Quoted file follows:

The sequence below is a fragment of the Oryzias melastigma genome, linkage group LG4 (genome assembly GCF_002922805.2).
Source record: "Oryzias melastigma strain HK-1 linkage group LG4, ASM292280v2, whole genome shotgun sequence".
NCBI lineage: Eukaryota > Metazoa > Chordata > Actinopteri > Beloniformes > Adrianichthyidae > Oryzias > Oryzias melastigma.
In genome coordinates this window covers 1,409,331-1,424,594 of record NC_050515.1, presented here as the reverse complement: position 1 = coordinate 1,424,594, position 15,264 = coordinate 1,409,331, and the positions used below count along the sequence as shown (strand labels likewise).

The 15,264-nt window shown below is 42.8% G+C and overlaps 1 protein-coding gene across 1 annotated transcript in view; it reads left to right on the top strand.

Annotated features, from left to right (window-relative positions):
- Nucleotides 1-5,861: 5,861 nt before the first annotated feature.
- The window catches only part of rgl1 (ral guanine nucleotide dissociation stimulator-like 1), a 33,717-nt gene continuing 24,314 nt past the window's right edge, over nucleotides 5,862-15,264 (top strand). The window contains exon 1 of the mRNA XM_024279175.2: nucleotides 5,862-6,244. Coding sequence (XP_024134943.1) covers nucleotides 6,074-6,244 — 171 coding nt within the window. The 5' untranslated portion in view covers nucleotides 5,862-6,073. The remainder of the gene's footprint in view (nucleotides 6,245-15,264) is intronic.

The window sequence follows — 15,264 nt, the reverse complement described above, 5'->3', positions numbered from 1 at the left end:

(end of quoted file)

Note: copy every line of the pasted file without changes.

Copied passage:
The sequence below is a fragment of the Oryzias melastigma genome, linkage group LG4 (genome assembly GCF_002922805.2).
Source record: "Oryzias melastigma strain HK-1 linkage group LG4, ASM292280v2, whole genome shotgun sequence".
NCBI lineage: Eukaryota > Metazoa > Chordata > Actinopteri > Beloniformes > Adrianichthyidae > Oryzias > Oryzias melastigma.
In genome coordinates this window covers 1,409,331-1,424,594 of record NC_050515.1, presented here as the reverse complement: position 1 = coordinate 1,424,594, position 15,264 = coordinate 1,409,331, and the positions used below count along the sequence as shown (strand labels likewise).

The 15,264-nt window shown below is 42.8% G+C and overlaps 1 protein-coding gene across 1 annotated transcript in view; it reads left to right on the top strand.

Annotated features, from left to right (window-relative positions):
- Nucleotides 1-5,861: 5,861 nt before the first annotated feature.
- The window catches only part of rgl1 (ral guanine nucleotide dissociation stimulator-like 1), a 33,717-nt gene continuing 24,314 nt past the window's right edge, over nucleotides 5,862-15,264 (top strand). The window contains exon 1 of the mRNA XM_024279175.2: nucleotides 5,862-6,244. Coding sequence (XP_024134943.1) covers nucleotides 6,074-6,244 — 171 coding nt within the window. The 5' untranslated portion in view covers nucleotides 5,862-6,073. The remainder of the gene's footprint in view (nucleotides 6,245-15,264) is intronic.

The window sequence follows — 15,264 nt, the reverse complement described above, 5'->3', positions numbered from 1 at the left end: